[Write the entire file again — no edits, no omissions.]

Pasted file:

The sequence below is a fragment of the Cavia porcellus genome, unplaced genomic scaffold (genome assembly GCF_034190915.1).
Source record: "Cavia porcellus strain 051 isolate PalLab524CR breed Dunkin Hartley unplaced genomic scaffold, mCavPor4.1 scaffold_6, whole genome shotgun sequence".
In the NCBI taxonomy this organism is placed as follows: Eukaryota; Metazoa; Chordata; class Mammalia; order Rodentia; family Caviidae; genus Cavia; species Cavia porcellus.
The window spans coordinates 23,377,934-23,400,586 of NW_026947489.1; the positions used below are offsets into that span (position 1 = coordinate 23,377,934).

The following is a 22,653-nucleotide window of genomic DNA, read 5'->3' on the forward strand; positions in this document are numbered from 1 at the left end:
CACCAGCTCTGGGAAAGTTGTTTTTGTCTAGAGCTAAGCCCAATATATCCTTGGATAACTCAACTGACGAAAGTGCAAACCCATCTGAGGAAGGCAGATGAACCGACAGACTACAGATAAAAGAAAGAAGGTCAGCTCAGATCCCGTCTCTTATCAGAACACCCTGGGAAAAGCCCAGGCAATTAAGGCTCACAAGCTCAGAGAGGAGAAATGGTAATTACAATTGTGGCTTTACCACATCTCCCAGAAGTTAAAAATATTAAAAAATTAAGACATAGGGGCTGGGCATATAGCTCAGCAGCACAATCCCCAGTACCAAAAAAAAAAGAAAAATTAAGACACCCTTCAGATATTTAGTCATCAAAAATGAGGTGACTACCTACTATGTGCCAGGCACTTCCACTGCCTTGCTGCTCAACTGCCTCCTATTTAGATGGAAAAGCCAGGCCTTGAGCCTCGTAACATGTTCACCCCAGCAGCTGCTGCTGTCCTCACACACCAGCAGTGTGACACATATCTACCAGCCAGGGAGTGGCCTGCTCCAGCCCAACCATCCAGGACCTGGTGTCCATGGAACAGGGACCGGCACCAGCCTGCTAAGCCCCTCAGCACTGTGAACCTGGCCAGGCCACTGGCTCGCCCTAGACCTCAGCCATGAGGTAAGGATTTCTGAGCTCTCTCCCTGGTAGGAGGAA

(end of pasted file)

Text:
The sequence below is a fragment of the Cavia porcellus genome, unplaced genomic scaffold (genome assembly GCF_034190915.1).
Source record: "Cavia porcellus strain 051 isolate PalLab524CR breed Dunkin Hartley unplaced genomic scaffold, mCavPor4.1 scaffold_6, whole genome shotgun sequence".
In the NCBI taxonomy this organism is placed as follows: Eukaryota; Metazoa; Chordata; class Mammalia; order Rodentia; family Caviidae; genus Cavia; species Cavia porcellus.
The window spans coordinates 23,377,934-23,400,586 of NW_026947489.1; the positions used below are offsets into that span (position 1 = coordinate 23,377,934).

The following is a 22,653-nucleotide window of genomic DNA, read 5'->3' on the forward strand; positions in this document are numbered from 1 at the left end:
CACCAGCTCTGGGAAAGTTGTTTTTGTCTAGAGCTAAGCCCAATATATCCTTGGATAACTCAACTGACGAAAGTGCAAACCCATCTGAGGAAGGCAGATGAACCGACAGACTACAGATAAAAGAAAGAAGGTCAGCTCAGATCCCGTCTCTTATCAGAACACCCTGGGAAAAGCCCAGGCAATTAAGGCTCACAAGCTCAGAGAGGAGAAATGGTAATTACAATTGTGGCTTTACCACATCTCCCAGAAGTTAAAAATATTAAAAAATTAAGACATAGGGGCTGGGCATATAGCTCAGCAGCACAATCCCCAGTACCAAAAAAAAAAGAAAAATTAAGACACCCTTCAGATATTTAGTCATCAAAAATGAGGTGACTACCTACTATGTGCCAGGCACTTCCACTGCCTTGCTGCTCAACTGCCTCCTATTTAGATGGAAAAGCCAGGCCTTGAGCCTCGTAACATGTTCACCCCAGCAGCTGCTGCTGTCCTCACACACCAGCAGTGTGACACATATCTACCAGCCAGGGAGTGGCCTGCTCCAGCCCAACCATCCAGGACCTGGTGTCCATGGAACAGGGACCGGCACCAGCCTGCTAAGCCCCTCAGCACTGTGAACCTGGCCAGGCCACTGGCTCGCCCTAGACCTCAGCCATGAGGTAAGGATTTCTGAGCTCTCTCCCTGGTAGGAGGAA